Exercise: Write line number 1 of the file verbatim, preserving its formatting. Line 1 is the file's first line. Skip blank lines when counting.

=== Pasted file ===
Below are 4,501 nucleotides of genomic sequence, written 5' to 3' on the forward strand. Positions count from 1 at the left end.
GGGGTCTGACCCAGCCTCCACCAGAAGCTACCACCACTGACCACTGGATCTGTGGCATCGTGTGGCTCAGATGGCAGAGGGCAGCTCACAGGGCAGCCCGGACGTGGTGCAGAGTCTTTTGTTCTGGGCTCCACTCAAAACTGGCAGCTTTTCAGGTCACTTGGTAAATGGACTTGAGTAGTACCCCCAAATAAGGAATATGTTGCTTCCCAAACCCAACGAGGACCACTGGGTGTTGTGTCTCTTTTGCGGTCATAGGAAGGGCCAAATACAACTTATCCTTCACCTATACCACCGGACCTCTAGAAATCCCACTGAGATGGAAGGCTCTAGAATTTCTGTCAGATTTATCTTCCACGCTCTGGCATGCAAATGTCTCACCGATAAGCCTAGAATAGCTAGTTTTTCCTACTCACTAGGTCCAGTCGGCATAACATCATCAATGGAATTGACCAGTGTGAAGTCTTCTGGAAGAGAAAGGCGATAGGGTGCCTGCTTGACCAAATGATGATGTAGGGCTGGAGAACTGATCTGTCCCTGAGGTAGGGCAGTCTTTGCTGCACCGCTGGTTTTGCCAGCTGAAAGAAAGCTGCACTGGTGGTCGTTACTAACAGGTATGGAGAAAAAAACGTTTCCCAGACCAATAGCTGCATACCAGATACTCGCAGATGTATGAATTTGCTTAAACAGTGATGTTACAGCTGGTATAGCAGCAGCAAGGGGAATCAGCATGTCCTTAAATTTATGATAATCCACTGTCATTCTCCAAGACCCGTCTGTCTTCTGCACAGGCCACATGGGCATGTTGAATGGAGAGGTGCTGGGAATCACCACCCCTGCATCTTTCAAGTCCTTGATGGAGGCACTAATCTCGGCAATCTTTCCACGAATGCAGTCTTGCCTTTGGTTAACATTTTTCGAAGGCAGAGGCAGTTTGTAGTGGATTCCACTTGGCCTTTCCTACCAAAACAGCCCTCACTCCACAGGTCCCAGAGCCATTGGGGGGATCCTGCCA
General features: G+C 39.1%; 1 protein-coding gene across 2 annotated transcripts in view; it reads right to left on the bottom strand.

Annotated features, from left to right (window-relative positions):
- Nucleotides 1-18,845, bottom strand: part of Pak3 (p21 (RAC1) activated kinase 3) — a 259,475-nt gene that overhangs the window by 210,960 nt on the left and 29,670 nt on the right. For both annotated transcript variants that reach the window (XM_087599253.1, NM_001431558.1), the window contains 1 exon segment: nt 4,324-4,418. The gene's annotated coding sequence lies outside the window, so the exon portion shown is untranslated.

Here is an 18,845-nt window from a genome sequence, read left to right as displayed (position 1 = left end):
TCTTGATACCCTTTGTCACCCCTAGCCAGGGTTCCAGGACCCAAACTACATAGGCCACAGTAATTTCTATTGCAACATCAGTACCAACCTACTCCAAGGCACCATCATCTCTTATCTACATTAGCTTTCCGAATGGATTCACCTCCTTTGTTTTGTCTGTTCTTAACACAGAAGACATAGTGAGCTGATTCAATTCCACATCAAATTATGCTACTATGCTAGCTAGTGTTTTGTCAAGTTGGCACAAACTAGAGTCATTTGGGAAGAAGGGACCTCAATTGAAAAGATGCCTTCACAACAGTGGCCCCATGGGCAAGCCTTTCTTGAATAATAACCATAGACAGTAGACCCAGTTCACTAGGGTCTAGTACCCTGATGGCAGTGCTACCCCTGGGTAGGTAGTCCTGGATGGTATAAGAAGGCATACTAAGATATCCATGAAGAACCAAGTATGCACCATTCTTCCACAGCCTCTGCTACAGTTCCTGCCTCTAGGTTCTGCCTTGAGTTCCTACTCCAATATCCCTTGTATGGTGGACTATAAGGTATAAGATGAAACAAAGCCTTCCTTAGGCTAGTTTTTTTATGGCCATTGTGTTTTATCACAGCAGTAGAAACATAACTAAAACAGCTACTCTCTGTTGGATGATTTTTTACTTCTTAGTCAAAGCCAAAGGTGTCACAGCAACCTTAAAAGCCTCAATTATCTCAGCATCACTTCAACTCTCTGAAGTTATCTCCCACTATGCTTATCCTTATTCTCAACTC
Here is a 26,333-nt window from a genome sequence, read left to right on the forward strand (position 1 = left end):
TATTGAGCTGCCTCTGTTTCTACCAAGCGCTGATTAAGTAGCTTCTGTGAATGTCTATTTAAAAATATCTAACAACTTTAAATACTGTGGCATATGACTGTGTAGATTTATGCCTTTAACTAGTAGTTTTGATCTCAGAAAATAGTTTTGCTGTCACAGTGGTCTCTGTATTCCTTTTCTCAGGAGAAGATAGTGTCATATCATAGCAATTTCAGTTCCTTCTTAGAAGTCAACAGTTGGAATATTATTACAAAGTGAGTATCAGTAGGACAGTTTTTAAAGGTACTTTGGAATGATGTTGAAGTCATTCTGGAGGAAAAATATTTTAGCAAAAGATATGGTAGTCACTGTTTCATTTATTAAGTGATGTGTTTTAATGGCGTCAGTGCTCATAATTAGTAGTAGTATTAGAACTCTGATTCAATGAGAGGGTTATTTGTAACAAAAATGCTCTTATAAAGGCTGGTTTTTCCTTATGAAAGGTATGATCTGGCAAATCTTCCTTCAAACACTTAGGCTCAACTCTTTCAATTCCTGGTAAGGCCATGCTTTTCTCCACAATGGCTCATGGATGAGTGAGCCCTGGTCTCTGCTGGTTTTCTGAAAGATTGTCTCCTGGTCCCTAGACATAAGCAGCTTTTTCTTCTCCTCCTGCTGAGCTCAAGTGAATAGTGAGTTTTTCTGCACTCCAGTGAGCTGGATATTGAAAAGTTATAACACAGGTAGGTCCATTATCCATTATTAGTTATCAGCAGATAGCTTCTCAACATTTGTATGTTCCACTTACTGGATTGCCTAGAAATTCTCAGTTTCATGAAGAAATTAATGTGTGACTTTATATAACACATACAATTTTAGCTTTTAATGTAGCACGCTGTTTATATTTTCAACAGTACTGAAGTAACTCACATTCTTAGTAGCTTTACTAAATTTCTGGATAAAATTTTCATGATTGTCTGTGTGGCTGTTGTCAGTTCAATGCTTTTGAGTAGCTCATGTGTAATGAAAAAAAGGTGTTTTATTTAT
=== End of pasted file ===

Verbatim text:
Below are 4,501 nucleotides of genomic sequence, written 5' to 3' on the forward strand. Positions count from 1 at the left end.